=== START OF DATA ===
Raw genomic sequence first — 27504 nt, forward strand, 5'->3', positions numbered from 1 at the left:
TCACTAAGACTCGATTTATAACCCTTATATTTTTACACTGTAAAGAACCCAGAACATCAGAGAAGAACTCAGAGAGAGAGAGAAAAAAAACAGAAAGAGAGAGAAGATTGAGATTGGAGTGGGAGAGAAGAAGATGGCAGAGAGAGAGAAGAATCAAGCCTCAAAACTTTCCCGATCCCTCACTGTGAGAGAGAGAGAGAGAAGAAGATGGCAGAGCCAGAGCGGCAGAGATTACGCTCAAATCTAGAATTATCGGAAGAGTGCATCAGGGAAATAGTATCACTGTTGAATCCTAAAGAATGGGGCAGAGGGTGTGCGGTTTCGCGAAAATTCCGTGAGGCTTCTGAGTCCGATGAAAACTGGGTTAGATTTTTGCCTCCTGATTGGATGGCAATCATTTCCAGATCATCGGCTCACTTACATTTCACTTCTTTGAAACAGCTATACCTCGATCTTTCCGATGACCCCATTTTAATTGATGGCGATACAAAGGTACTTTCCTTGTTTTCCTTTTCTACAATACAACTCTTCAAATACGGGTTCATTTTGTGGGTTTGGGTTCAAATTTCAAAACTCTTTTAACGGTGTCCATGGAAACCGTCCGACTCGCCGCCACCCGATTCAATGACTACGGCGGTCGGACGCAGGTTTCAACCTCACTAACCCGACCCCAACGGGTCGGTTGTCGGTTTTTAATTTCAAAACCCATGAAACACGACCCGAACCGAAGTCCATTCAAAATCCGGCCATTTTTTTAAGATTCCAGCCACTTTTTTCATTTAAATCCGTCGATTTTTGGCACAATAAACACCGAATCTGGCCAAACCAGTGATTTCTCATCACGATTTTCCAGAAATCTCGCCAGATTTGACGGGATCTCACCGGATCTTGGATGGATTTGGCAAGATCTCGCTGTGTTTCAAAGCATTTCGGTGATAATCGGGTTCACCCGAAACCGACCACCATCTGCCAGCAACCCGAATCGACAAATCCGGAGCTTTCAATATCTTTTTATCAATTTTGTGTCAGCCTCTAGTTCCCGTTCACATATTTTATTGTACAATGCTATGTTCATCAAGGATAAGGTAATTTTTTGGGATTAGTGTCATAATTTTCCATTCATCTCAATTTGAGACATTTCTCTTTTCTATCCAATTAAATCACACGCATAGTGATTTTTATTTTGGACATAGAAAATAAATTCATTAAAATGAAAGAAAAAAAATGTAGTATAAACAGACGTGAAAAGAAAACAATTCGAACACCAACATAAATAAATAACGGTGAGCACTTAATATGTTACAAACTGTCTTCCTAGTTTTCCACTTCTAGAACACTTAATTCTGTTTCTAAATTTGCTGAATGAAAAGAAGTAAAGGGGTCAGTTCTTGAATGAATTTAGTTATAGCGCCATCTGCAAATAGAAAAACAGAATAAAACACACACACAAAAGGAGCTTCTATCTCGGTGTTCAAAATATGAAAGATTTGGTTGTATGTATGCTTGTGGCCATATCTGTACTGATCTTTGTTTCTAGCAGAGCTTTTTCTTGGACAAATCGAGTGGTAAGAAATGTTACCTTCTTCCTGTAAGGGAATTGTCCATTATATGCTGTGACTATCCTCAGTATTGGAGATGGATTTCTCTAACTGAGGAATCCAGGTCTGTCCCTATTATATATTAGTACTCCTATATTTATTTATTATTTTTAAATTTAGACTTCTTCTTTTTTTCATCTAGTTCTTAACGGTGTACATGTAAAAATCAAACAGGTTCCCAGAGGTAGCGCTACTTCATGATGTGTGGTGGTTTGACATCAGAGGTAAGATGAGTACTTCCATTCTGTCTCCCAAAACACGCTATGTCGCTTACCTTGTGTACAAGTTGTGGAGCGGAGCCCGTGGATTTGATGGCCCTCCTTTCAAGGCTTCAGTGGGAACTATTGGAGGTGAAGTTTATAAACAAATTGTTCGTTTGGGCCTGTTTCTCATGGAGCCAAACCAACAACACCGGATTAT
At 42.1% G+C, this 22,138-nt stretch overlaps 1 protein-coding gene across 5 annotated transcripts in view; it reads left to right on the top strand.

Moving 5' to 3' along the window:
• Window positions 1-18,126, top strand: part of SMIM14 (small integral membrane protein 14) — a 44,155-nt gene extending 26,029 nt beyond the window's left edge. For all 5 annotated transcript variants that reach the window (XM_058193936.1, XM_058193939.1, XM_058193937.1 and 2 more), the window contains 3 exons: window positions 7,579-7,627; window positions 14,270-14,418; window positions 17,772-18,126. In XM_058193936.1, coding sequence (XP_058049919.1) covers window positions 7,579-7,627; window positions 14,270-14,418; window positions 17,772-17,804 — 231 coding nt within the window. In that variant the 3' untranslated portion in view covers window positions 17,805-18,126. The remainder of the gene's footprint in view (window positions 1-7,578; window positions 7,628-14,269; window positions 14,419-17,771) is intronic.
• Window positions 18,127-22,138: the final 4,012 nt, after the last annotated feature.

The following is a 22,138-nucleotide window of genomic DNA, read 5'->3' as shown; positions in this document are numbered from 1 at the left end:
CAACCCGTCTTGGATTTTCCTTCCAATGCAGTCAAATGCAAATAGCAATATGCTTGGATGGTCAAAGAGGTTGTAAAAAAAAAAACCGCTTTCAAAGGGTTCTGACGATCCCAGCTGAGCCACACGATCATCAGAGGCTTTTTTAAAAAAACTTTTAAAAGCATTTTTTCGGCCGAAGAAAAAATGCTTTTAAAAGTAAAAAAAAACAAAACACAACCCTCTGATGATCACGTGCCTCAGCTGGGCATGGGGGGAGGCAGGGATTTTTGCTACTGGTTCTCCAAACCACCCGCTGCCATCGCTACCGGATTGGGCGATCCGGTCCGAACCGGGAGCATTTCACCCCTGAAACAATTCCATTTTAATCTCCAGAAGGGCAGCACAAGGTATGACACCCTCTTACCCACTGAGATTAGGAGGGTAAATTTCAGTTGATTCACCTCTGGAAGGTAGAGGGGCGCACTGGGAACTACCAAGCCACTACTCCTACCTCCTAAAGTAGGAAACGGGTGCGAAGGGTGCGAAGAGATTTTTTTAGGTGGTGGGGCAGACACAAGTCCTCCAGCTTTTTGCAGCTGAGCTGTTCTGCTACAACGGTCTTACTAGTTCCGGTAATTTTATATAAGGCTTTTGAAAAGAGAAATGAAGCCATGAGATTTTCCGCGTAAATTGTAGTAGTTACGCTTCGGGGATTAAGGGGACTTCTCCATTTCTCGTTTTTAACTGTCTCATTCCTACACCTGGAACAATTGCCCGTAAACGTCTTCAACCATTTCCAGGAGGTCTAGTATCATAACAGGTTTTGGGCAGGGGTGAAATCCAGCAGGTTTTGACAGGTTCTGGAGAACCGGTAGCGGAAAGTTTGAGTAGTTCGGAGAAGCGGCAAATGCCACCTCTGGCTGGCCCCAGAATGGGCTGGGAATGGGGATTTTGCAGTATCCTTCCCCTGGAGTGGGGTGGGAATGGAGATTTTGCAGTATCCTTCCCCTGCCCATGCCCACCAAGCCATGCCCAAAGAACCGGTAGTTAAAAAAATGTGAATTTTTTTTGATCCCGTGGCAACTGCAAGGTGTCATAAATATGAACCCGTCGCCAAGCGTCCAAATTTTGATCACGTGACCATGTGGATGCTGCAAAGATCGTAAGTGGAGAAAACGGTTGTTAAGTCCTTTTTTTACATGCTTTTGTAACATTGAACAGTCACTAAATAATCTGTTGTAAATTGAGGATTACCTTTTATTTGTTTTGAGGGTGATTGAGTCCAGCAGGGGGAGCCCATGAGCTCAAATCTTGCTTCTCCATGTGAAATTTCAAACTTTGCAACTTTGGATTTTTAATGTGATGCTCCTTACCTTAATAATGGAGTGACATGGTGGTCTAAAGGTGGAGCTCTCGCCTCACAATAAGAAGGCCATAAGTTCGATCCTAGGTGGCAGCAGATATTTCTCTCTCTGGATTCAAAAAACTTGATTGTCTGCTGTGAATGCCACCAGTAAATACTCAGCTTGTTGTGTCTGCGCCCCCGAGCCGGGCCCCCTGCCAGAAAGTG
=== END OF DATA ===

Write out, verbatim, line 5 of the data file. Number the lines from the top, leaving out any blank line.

• Window positions 1-18,126, top strand: part of SMIM14 (small integral membrane protein 14) — a 44,155-nt gene extending 26,029 nt beyond the window's left edge. For all 5 annotated transcript variants that reach the window (XM_058193936.1, XM_058193939.1, XM_058193937.1 and 2 more), the window contains 3 exons: window positions 7,579-7,627; window positions 14,270-14,418; window positions 17,772-18,126. In XM_058193936.1, coding sequence (XP_058049919.1) covers window positions 7,579-7,627; window positions 14,270-14,418; window positions 17,772-17,804 — 231 coding nt within the window. In that variant the 3' untranslated portion in view covers window positions 17,805-18,126. The remainder of the gene's footprint in view (window positions 1-7,578; window positions 7,628-14,269; window positions 14,419-17,771) is intronic.